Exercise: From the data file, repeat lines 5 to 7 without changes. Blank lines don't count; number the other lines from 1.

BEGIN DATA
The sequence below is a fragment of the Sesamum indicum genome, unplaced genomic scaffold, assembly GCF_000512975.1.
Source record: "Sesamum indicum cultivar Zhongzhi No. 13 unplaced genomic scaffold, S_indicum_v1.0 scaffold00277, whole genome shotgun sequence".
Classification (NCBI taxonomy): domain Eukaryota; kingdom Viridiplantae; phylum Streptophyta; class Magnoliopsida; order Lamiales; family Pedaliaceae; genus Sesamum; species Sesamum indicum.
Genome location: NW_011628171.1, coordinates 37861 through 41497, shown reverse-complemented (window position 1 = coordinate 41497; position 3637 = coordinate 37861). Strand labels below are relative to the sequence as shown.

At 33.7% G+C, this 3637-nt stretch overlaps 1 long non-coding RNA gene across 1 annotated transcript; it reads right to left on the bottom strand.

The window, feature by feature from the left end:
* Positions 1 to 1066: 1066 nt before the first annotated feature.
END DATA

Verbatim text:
At 33.7% G+C, this 3637-nt stretch overlaps 1 long non-coding RNA gene across 1 annotated transcript; it reads right to left on the bottom strand.

The window, feature by feature from the left end:
* Positions 1 to 1066: 1066 nt before the first annotated feature.